Warner: “I pick you, too.”

Brenda has her own compelling story, telling Warner she’s a work in progress. It’s her strong faith in God—her relationship with him, she explains—that helps Warner see he’s made his own dreams paramount to God’s will. But they both want the best for the other.

Warner: “I promised that I would take care of you and the kids, so that’s exactly what I’m gonna do.

Brenda: “If this is your dream, don’t give up on it!”

Never losing his desire to quarterback, Warner grudgingly agrees to play Arena Football with the Iowa Barnstormers. (By the way, the movie doesn’t refer to his time playing football over in Europe.) Arena football is a whole different kind of play—a bit like a circus, on a smaller field. But Warner learns valuable skills that eventually gain attention from the St. Louis Rams. The team signs him, but offensive coordinator Mike Martz has his doubts. And yet, at a critical juncture, he’s the one to step in to encourage Warner.

Martz: You know why I was so hard on you? Why I put all that pressure on you? I had to know that you were ready. I had to be sure. And guess what. You are. I never would have put you on that field if I didn’t fully believe you were a champion. Now, you get back out there and you get this job done. Let’s go. Let’s get after it.

Warner: Yes sir. And coach? Thank you.

How Warner gets his big break at the expense of the injured starting quarterback, is only part of his spiral to success. Dennis Quaid plays head coach Dick Vermeil, who also made a comeback after 14 years out of coaching.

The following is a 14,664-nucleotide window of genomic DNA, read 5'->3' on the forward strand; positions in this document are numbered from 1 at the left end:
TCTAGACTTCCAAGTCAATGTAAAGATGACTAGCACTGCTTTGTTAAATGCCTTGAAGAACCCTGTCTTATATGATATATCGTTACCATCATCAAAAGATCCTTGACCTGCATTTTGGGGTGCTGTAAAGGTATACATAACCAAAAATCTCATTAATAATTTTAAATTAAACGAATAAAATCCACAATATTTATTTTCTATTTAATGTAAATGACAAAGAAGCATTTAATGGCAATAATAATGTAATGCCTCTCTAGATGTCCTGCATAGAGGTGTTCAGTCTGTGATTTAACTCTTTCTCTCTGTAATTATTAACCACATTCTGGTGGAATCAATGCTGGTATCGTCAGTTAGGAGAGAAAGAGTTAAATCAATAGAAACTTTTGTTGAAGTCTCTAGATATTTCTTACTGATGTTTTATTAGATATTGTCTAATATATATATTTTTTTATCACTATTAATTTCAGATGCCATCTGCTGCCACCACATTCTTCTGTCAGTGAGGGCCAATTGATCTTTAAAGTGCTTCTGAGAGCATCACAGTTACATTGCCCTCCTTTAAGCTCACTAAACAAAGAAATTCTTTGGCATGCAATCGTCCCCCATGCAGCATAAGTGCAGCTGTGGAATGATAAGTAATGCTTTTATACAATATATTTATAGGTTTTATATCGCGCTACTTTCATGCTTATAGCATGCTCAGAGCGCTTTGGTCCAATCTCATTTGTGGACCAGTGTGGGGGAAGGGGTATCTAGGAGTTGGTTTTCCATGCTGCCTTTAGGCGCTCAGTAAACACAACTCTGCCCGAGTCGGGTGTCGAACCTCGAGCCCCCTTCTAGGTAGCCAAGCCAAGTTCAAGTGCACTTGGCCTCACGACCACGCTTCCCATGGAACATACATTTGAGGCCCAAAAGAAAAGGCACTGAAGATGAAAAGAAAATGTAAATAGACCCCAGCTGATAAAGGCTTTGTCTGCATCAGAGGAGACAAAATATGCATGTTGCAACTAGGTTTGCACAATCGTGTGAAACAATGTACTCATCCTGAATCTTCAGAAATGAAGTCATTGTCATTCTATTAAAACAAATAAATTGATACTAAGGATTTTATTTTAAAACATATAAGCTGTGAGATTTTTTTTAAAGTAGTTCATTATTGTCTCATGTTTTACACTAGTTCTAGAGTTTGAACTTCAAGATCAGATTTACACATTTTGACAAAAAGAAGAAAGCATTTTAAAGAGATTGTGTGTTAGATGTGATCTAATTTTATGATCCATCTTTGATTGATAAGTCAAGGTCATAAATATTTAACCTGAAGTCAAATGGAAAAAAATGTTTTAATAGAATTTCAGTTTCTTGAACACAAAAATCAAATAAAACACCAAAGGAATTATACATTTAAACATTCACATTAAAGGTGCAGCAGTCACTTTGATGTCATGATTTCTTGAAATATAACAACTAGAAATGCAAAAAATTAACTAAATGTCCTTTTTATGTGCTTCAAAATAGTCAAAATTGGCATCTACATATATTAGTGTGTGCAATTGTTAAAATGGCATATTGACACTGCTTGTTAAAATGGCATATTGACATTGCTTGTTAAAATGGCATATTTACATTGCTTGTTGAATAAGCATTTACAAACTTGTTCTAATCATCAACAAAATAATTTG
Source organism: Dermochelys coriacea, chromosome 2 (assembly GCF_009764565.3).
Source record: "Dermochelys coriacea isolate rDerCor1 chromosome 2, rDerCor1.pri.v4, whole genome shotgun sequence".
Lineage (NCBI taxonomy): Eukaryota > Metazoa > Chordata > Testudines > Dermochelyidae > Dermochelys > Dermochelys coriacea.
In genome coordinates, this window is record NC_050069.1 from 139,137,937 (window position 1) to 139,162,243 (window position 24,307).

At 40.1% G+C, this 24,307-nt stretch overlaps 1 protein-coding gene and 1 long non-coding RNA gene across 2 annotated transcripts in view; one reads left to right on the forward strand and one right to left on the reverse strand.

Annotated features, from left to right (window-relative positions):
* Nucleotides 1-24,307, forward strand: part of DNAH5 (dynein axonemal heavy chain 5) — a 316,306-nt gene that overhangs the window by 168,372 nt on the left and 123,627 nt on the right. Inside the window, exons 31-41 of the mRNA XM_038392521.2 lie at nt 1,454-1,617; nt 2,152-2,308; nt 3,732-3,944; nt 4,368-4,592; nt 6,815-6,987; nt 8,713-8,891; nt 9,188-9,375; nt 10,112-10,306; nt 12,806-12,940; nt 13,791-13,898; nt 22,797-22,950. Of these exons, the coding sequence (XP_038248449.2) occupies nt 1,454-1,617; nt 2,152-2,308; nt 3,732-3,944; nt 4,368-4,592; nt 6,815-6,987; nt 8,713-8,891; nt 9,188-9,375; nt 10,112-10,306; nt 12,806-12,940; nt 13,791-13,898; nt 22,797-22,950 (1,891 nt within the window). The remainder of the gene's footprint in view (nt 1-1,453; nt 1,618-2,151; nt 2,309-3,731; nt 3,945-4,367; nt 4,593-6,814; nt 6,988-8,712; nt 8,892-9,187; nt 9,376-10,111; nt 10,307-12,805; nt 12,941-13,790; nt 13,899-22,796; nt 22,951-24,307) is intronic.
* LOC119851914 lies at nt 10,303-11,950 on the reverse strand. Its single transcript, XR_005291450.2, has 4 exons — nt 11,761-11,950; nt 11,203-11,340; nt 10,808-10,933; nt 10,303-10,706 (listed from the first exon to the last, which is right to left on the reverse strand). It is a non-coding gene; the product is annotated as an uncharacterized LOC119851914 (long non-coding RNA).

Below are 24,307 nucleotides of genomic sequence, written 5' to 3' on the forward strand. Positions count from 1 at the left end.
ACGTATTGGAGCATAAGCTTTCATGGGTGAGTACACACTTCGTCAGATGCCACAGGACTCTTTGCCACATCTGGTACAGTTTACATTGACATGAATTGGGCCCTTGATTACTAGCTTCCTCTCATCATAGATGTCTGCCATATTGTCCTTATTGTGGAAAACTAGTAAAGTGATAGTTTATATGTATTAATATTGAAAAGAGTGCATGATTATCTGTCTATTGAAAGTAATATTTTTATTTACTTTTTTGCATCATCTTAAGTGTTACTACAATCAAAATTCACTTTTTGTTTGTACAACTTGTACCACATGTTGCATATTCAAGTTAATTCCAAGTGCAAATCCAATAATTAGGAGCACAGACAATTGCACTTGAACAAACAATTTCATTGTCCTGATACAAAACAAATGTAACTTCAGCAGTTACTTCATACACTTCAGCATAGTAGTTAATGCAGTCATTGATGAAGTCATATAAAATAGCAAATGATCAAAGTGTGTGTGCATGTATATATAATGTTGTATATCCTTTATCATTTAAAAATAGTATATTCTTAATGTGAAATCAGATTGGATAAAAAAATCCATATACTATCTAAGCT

Vermeil: When I did come back they said I was a re-tread, has-been, too old. (laughs) game had passed me by—all that stuff. All that same stuff that they’re gonna say about you. What they didn’t know was that all that experience that I had in those years, made me who I am. Made me ready for this moment. Gave me something others didn’t have. And I see that in you, Kurt.

Then Vermeil tells him: “There’s something special about you son, and I can’t wait to find out what it is.”

The movie includes some great game footage of the real Warner spliced in well with the actors’ grid iron action. But the film drops the ball in one way worth mentioning. Levi plays a believable Warner, replete with athletic build and a decent forward pass, but at 41 he looks way too old to play Warner in the college scenes.

Even though we know how the movie ends, it’s still an inspiration to watch it unfold. Especially the parts off the field that aren’t as familiar. The Erwin Brothers do a really good job telling a true sports story that elevates faith, marriage, family, and overcoming the odds. That in itself is worth an MVP award.

Coach Dick Vermeil: “Destiny—It belongs to the underdogs.”

I’m Sharon Dierberger.

WORLD Radio transcripts are created on a rush deadline. This text may not be in its final form and may be updated or revised in the future. Accuracy and availability may vary. The authoritative record of WORLD Radio programming is the audio record.